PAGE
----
Sunday, July 03, 2011

Kindles, dashes and the Shard

click photo to enlarge
In recent months I've been giving some thought to buying an e-book reader, possibly a Kindle. I have no special affection for Amazon. In fact, the built-in proprietary format of their device along with the widely reported case of the remote removal of a book from people's Kindles that the company undertook a while ago makes me think another manufacturer might be preferable. However, their reader does support most (though not all) common formats, has a good quality display, and is relatively inexpensive. The latter would be a particular consideration if I didn't like the experience.

However, looking at a full page advertisement for the Kindle on the back page of the Guardian newspaper's Review section has put the thought right out of my head for the time being. Why? Well, the advert features a large photograph of the Kindle with the first page of a novel, "Ordinary Thunderstorms" by William Boyd, showing on the screen, and I read the first sentence of this three times before I understood its meaning! The reason was that where a dash should have been, indicating a break in the flow of the sentence for an interjection, there was what looked like a hyphen (i.e. there was no space before and after the character), and where the sentence continued after this aside, there was a further hyphen. So, on my first reading I was left wondering what a "river-all" and a "doubt-but" were.  The second sentence was perfectly clear, but then it got worse. The third sentence, that begins the second paragraph, starts, "There he is - look - stepping hesitantly down..." But on the Kindle I read, "There he is-look-stepping hesitantly down... And, once again I was re-reading to extract meaning. The irony is, this same Kindle page has two correctly hyphenated words. Why, I wondered, couldn't the correct typography that usually features spaces before and after a dash, that was presumably in the paper novel, be transferred to the e-book reader? Is this common to all these devices? Anyway, it was enough to put me off and I don't think that was the intention of Amazon's expensive advertisement.

It was only after I'd puzzled over this for a while and sent a query off to Amazon that I noticed the characters were (quite correctly) longer when they indicated dashes, and shorter when being used as hyphens.* However, they were not so different that I noticed this until I began forensically examining what was going on. So, even that distinction isn't enough to prevent the understanding of a passage being a potential chore and, frankly, difficulties of that sort are not what I want from my reading.

* Further clarification for the technically minded. Skip if you don't care!
  • The dash ( — ) used for a pause in thought or where parentheses might be used is sometimes called an em dash. It usually has a space before and after, and can only be produced on a computer keyboard by using the key combination Alt and 0151 (on the Num pad). Computer writers usually use the hyphen with a space before and after in place of a proper dash, but publishers invariably observe the distinction in character length and place spaces before and afterwards.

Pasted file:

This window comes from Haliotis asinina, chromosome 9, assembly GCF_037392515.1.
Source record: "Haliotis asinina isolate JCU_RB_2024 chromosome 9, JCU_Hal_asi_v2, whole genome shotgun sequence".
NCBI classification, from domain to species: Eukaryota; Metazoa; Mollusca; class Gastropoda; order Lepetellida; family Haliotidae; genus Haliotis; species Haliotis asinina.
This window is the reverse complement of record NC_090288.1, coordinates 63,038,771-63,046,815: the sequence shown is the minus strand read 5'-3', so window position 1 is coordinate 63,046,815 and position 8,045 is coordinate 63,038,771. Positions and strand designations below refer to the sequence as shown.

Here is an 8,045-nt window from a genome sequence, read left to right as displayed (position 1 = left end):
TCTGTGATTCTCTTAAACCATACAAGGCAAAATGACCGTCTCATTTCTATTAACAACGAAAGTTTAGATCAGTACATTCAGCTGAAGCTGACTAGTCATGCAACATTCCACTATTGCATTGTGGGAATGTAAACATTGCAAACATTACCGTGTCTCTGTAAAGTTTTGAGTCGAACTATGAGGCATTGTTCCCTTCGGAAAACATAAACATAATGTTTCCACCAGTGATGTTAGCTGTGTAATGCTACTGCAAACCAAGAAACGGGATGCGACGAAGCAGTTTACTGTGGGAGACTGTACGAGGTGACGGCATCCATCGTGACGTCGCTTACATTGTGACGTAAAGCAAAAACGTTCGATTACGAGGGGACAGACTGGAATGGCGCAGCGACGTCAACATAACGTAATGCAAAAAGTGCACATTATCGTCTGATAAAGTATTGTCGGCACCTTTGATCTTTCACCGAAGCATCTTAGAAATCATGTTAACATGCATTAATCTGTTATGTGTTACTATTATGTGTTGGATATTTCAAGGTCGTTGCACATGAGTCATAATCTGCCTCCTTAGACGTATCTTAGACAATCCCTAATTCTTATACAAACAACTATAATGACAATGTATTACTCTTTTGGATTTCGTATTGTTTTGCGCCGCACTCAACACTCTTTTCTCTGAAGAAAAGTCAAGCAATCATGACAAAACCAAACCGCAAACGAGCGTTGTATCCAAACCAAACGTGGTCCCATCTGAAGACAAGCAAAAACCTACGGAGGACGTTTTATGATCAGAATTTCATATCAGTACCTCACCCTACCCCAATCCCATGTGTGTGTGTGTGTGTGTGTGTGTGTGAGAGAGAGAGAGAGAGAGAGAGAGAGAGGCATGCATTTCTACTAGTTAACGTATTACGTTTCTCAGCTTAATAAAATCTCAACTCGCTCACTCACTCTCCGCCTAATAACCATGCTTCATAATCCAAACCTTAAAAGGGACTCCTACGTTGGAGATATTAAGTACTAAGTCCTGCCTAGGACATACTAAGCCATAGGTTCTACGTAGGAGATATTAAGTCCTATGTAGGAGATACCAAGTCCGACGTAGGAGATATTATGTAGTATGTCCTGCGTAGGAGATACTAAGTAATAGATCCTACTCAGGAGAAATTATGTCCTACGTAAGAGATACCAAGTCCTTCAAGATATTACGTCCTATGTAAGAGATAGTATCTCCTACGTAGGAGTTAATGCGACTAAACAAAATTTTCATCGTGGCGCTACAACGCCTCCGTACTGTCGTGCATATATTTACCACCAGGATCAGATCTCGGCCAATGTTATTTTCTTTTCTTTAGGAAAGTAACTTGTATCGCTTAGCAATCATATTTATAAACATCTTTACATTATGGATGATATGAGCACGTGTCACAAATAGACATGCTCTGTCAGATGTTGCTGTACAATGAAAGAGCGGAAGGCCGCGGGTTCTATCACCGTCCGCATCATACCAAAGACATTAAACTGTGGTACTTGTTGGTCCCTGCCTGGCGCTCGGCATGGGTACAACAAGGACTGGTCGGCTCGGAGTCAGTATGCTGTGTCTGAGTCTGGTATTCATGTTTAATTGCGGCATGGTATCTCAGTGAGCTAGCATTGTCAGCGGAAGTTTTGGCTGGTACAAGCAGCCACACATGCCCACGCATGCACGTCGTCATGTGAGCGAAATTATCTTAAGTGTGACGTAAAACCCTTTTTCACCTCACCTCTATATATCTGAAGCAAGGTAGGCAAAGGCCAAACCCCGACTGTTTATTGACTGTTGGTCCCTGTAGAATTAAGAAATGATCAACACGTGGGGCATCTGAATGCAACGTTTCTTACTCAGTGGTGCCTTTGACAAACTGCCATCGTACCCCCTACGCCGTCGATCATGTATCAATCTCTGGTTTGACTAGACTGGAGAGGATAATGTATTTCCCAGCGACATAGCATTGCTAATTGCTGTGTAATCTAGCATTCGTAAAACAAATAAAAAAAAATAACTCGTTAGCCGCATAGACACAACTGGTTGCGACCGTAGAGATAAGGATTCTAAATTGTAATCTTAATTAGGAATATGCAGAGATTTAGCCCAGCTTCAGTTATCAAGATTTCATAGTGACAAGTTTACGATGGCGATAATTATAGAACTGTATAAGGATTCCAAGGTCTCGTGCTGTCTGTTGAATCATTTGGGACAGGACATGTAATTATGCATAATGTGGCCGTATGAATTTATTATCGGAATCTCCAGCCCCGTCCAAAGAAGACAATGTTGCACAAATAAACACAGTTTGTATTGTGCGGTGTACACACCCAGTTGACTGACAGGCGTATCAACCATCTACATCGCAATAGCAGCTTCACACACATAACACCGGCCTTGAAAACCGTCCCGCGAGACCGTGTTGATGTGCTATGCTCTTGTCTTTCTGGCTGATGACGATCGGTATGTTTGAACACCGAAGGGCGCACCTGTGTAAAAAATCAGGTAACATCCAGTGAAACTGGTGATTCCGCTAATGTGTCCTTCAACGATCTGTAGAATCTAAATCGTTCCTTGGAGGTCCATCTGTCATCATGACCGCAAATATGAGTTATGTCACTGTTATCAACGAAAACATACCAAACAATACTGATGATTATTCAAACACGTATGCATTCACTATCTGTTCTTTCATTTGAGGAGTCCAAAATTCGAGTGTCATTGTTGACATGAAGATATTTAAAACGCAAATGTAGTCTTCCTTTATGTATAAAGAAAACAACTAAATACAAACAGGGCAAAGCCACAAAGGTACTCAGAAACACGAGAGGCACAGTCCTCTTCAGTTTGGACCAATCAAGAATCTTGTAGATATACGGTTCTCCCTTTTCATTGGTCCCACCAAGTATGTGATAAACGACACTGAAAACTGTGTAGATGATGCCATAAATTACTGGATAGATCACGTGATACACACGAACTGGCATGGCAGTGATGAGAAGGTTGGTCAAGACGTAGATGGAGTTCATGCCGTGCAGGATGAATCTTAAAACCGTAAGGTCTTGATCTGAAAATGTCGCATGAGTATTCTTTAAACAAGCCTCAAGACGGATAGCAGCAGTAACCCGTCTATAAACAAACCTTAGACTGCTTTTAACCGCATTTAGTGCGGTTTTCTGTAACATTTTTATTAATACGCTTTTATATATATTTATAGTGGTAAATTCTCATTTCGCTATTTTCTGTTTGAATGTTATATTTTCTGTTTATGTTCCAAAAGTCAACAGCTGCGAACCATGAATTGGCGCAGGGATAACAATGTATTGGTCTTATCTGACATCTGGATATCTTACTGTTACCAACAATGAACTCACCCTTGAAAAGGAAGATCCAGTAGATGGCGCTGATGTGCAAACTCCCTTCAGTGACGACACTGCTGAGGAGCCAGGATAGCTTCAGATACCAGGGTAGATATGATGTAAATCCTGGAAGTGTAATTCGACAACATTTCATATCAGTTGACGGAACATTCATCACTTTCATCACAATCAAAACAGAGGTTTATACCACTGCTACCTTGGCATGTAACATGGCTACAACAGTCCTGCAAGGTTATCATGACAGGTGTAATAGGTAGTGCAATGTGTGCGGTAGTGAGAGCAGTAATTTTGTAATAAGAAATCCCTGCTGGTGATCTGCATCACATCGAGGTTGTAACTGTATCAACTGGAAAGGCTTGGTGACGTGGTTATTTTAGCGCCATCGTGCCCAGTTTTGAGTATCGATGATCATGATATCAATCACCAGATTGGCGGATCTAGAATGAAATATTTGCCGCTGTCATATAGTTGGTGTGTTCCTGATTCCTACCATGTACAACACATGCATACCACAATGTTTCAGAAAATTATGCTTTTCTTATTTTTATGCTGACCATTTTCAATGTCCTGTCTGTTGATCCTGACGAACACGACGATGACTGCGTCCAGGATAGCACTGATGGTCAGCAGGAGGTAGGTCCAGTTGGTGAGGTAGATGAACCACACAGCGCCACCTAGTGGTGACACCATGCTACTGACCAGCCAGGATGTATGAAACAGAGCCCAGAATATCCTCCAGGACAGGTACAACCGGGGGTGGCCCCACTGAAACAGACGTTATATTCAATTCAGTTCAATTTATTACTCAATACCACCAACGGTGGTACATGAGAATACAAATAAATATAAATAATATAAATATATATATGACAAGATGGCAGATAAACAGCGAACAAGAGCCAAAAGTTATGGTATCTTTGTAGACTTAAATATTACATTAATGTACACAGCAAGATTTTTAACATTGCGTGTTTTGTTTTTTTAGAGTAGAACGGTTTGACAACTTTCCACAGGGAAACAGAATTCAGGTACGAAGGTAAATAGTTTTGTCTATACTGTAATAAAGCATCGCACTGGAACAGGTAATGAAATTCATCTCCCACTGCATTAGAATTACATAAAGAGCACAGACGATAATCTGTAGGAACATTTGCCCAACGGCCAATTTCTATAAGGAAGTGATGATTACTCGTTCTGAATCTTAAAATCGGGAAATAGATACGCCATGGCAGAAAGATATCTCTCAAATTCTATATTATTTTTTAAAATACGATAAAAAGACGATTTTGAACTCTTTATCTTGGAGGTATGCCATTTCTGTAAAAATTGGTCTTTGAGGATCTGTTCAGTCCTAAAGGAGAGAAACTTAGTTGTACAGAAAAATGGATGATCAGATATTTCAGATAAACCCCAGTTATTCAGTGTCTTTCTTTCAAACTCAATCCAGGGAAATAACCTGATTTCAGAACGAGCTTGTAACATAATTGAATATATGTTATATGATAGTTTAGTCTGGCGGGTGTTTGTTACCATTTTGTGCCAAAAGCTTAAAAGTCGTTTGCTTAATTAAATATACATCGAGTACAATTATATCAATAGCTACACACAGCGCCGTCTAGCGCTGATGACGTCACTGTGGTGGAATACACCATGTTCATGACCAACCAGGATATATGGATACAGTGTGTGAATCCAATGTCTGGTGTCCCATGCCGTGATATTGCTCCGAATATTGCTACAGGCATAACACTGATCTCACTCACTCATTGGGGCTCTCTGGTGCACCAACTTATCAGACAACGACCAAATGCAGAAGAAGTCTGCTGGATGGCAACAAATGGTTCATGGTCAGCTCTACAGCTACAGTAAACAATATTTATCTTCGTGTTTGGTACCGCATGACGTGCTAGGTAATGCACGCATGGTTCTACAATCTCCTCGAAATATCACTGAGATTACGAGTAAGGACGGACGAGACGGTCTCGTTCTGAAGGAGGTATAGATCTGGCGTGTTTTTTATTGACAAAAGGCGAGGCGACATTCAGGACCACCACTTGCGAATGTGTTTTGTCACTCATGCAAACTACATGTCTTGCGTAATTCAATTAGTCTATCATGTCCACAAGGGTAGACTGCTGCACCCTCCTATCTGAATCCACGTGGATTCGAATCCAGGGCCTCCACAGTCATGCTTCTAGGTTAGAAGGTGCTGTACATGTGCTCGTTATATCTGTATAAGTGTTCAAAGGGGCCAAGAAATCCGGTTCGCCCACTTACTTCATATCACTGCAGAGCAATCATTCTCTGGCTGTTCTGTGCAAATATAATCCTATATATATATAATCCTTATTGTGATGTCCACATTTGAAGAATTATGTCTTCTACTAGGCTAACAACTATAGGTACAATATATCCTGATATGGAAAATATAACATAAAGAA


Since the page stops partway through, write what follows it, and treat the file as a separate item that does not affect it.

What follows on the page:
• The hyphen (-) is used for hyphenated words e.g. full-length or re-entered, and is available directly from the keyboard. When used it has no space before and after except where listing hyphenated words e.g. pre- and post- war.
  • An intermediate length line (–) called an en dash, sometimes used when showing a range of numbers e.g. 180–360, can be produced using the key combination Alt and 0150. It also has no space before and after.
What I suspect is happening with this Kindle example is that the spaces before and after the dash are being lost during the translation from paper to e-book format.

Addendum - Curiouser and Curiouser
The day after I wrote the above my wife noticed a Tesco advertisement for the Amazon Kindle on the back of the Guardian newspaper's magazine. It showed the same first page of the same novel on its screen held by the very same hand. But guess what - on this Kindle the dashes were fine, with a space before and a space after! More detailed analysis of the screenshot showed this page had several differences from the earlier one. The page displayed two fewer lines even though each line was slightly longer, the title bar was different, "Chapter 1" had been replaced by "ONE", and there was more data on the bottom of the screen. The most important, and perhaps the crucial difference was that the symbol "3G" was displayed on the screen. On the basis of these advertisements am I to assume that the more expensive 3G+WiFi Kindle displays better than the basic WiFi model? And if that is the case why isn't it made clear? Or is it simply that the Kindles in the advertisements are displaying different versions of the William Boyd novel. This begs another question, of course - if I buy a typographically "crippled" version of a book can I get it exchanged for one that reads correctly? This is all very curious and none of it makes me inclined to purchase Amazon's e-book reader. Moreover it shows the company failing in the two key areas of advertising - information and persuasion.

And now back to our regular programming. Today's photograph is an update on the progress of the Shard taken on a recent visit to London. It was taken from downstream by the Thames at Rotherhithe. Image stabilisation, the selection of a high ISO, and bracing the camera against the balcony door was enough to secure a fairly sharp shot.  The image also includes parts of the tops of the towers of Tower Bridge and a segment of the London Eye. My last photographs of this new London building were taken on 9th June - see here and here.

photograph and text (c) T. Boughen

Camera: Canon
Mode: Aperture Priority
Focal Length: 238mm
F No: f5.6
Shutter Speed: 1/20
ISO: 3600
Exposure Compensation:  -0.67 EV
Image Stabilisation: On